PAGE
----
One of the biggest mistakes you can make in business is to stop listening. You can get great insight from many people, but some of the people who have the most to tell you are your employees. They're typically closest to your customers and operations and may see flaws in your business, and even the first signs of impending doom, before you do.
But communications with employees are often a complete disaster. Employers are sure they've created open channels of communication and don't recognize when employees are keeping silent or simply saying what they think someone wants to hear. Harvard Business Review has suggestions on how to really listen to your employees. I've added an additional point to come up with seven tips for improving your listening skills.
1. Recognize that employees may know what they're doing
The single biggest problem I've seen among executives, managers, and entrepreneurs is the assumption that no one "beneath them" could have anything valuable to say. There are those who will succeed in the face of such arrogance, but any such stories you might have heard are likely outweighed by the legions of others who come to nothing. No one accomplishes much of anything without a lot of help, and to dismiss the experience and insights of others because they're not in charge of the business is smug and stupid.
2. Prioritize listening
Ensure that listening is something that you will do. That means that not only do you create mechanisms for employees to catch your attention and block out time to listen to them, but when you're with employees, you actually do listen.
3. Be aware of your limitations
To make yourself listen, you have to know what about you will either miss what others say or shut them down. Ask others if you have mannerisms that say, "Don't tell me what I don't want to know." Let employees get their point out, and don't interject or interrupt because you are certain you already know what they're going to say. Even if it turns out that you do, there may be subtleties in their views that you won't guess ahead of time.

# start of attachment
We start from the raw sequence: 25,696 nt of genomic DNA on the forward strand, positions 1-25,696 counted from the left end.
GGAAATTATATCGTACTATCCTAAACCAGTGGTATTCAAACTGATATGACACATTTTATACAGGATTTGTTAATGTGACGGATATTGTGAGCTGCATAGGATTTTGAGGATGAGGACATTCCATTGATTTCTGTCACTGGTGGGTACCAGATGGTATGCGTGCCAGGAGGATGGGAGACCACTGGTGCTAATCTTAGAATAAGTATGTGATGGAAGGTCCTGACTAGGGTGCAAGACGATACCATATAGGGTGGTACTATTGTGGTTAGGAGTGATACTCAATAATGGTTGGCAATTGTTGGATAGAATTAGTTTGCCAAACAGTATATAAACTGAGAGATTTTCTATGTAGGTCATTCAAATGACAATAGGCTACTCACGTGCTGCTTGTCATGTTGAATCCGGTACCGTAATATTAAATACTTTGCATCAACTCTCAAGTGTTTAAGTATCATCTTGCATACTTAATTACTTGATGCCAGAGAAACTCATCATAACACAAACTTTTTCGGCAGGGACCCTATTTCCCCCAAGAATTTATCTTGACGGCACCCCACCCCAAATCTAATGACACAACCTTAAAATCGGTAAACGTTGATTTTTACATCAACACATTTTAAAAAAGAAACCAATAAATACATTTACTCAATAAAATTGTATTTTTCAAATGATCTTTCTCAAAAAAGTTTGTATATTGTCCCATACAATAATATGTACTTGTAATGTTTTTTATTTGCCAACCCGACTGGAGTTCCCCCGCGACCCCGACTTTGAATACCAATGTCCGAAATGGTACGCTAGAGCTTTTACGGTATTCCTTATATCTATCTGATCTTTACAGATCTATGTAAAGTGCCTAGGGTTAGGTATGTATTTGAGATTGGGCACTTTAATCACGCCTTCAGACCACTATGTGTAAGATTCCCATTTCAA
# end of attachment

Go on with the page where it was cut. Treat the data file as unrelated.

4. Stay focused
Ever get irritated because people don't pay attention to you as you talk? (If you have teenagers, the answer is probably yes.) Don't do the same to your employees. Turn off the phone. Shut down the tablet. Look at the employee. Put your energy into the person on the other side of your desk.
5. Watch the body language
Posture and gestures are powerful tools of communication, if you pay attention. Learn some common cues that indicate someone is upset or unreceptive or excited. You can always ask the employee about the cues and how they're responding to a situation.
6. Keep cool and collected
An incredibly difficult act for many of us is to sit back, hear what someone says, and avoid reaction. Sharply reacting or disagreeing is a great way to tell employees that you really aren't interested in listening. Suppress the internal Tasmanian Devil and let the details sink in.
7. Be sure you got it
Listening isn't a passive skill. Work to get below the surface and understand what they're saying. Take notes and ask questions. Repeat your understanding of what they said, and be sure you are correct.
You won't agree with everything your employees say. But listening will broaden your view of your own business and make you a more effective manager...and human being.